Latin name: Allium ampeloprasum
What are leeks?
Leeks are like scallions on steroids — sometimes more than two inches in diameter. Like other alliums (belonging to the amaryllis family), leeks are highly aromatic, imparting a savory quality to any dish.
Why are leeks healthy?
Leek contains many flavonoid antioxidants, minerals, and vitamins and have wide-ranging health benefits. Your whole body will thank you for eating leeks.
What do leeks taste like?
Similar to scallions or spring onions, leeks taste like a milder, grassier onion, with tender whites and sturdier, more fibrous greens. Like other onions, leeks sweeten up and become tender when cooked.
How do I use leeks?
Leeks tend to be very gritty/dirty in their interior leaves and require fastidious washing —wait to do this until you’re ready to use them, then slice them in half lengthwise or in thin rings crosswise, and rinse them well. The greens can be used for flavoring broths and stocks but can be a bit tough to eat.
Leeks have been used to improve soups and pots of beans since ancient times; four recipes appear in the 1st-century cookbook Apicius. They’re best treated with patience: give them a slow braise in broth or wine, melt them in butter over a low flame, or roast until caramelized.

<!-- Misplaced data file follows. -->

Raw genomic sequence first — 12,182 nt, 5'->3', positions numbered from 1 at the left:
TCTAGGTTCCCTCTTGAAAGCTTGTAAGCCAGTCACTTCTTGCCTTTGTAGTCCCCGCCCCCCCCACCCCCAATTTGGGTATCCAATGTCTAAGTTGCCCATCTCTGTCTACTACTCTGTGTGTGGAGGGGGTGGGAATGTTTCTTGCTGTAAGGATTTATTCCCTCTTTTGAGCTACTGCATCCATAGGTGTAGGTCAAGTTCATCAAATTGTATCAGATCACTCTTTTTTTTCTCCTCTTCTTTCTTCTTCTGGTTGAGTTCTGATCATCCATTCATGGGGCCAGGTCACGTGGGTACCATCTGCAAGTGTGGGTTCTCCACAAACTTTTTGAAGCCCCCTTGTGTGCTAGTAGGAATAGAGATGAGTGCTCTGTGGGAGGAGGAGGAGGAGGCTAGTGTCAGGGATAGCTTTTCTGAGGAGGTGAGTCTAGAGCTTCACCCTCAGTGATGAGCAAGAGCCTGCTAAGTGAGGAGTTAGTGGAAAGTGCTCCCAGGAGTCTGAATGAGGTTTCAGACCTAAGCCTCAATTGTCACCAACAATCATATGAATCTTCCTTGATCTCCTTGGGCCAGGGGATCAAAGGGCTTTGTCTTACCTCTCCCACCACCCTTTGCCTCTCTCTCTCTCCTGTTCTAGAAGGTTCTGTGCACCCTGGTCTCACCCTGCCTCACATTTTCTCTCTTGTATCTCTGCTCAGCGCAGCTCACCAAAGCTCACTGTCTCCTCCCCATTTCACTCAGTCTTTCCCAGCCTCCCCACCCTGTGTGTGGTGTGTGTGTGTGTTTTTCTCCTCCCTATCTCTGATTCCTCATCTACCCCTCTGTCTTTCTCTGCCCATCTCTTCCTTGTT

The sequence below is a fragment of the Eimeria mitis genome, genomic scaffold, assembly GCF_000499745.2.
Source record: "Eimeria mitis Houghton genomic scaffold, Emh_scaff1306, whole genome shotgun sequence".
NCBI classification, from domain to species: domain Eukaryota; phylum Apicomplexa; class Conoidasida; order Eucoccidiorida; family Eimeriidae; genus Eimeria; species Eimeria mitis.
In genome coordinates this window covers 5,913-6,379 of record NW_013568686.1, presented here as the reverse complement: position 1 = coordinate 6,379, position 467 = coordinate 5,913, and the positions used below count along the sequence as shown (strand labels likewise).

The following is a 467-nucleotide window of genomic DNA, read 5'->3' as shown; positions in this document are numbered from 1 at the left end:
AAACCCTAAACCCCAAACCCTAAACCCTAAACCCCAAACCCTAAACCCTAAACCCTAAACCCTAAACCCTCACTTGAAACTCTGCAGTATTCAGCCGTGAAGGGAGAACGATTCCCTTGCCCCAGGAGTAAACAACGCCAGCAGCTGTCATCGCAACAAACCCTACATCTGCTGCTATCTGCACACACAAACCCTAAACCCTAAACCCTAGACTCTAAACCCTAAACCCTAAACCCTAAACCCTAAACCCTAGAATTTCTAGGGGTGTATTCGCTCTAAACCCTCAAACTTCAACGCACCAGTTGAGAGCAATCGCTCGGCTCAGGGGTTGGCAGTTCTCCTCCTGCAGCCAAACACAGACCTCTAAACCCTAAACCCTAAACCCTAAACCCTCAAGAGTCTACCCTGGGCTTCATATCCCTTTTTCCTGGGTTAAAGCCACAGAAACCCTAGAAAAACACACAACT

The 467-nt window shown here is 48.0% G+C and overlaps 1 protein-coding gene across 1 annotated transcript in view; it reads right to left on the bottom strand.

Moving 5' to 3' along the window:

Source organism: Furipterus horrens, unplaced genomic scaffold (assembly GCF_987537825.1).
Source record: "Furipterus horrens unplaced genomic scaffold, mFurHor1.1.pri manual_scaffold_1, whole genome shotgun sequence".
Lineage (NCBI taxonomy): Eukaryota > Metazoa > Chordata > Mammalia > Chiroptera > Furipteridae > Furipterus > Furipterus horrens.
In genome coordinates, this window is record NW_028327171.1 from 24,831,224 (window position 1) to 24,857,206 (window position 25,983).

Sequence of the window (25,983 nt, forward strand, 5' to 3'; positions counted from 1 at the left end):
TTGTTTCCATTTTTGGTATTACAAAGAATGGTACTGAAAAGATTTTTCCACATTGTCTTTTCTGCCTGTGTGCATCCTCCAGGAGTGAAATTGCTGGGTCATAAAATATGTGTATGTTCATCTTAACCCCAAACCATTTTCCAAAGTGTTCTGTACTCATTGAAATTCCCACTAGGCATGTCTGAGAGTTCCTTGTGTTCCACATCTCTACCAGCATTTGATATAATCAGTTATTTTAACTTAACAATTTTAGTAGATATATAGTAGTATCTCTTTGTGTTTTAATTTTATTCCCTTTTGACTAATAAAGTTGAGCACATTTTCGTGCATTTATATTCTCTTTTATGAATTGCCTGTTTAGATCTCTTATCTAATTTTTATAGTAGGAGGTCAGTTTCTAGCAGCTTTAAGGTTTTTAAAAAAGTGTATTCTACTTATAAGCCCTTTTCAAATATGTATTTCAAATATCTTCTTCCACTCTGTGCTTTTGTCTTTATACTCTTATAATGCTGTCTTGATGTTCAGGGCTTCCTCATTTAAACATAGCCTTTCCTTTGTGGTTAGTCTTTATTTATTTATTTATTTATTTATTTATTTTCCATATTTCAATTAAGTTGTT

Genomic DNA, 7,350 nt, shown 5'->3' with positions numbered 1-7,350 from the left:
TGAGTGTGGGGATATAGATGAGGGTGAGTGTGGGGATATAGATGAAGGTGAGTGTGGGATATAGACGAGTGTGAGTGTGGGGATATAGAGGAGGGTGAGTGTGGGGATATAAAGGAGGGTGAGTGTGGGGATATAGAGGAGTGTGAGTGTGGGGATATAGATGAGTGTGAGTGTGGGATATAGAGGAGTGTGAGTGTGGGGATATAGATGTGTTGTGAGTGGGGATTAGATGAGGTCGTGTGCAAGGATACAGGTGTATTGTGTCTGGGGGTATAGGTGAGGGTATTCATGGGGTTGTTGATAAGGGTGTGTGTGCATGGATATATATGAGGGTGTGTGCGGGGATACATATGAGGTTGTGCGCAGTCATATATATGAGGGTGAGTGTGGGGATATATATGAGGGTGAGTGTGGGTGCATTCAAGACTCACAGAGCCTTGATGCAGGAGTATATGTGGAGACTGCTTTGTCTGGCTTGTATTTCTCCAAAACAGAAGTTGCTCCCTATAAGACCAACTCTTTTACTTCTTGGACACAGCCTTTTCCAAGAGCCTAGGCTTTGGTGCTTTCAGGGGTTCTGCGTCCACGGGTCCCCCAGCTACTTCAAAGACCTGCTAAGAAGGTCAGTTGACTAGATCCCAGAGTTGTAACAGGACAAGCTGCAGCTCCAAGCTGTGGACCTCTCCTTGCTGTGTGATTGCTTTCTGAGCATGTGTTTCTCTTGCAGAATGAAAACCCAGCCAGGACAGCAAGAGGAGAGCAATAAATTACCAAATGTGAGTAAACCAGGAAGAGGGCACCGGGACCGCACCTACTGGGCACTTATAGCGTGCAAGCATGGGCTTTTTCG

What do leeks pair well with?
Leeks play best with other cool-season ingredients like potatoes (with which they are often paired for a creamy soup), cauliflower, and cabbage, and their flavor is best complemented by thyme and black pepper. They’re wonderful with eggs, cheese, and buttery pastry; use them in savory tarts and quiches. You can also use leeks with whole heads of garlic as a bed for roasting other foods.
Where do leeks grow?
Leeks’ wild progenitor is native across Europe, Central Asia, and parts of the Middle East. They were likely introduced to the British Isles by the Romans, and have been used there ever since. Though leeks are generally a cool-season crop, Indonesia and Turkey are the top global producers worldwide.
How to buy leeks:
Look for firm, smooth specimens with fresh, bright green tops; wrap them (untrimmed) in a damp paper towel and stash them in a produce bag in the bottom drawer of your fridge and they’ll last for weeks.
Fun leek fact:
Leeks were a favorite food of 1st-century Roman emperor Nero, who believed eating them would improve the quality of his voice. Romans considered leeks to be far superior to other onions, and leeks from Egypt (of which Nero was also pharaoh) were deemed the best. Nero ate so many of them raw that he earned the catchy nickname “porrophagus,” or “leek-eater.”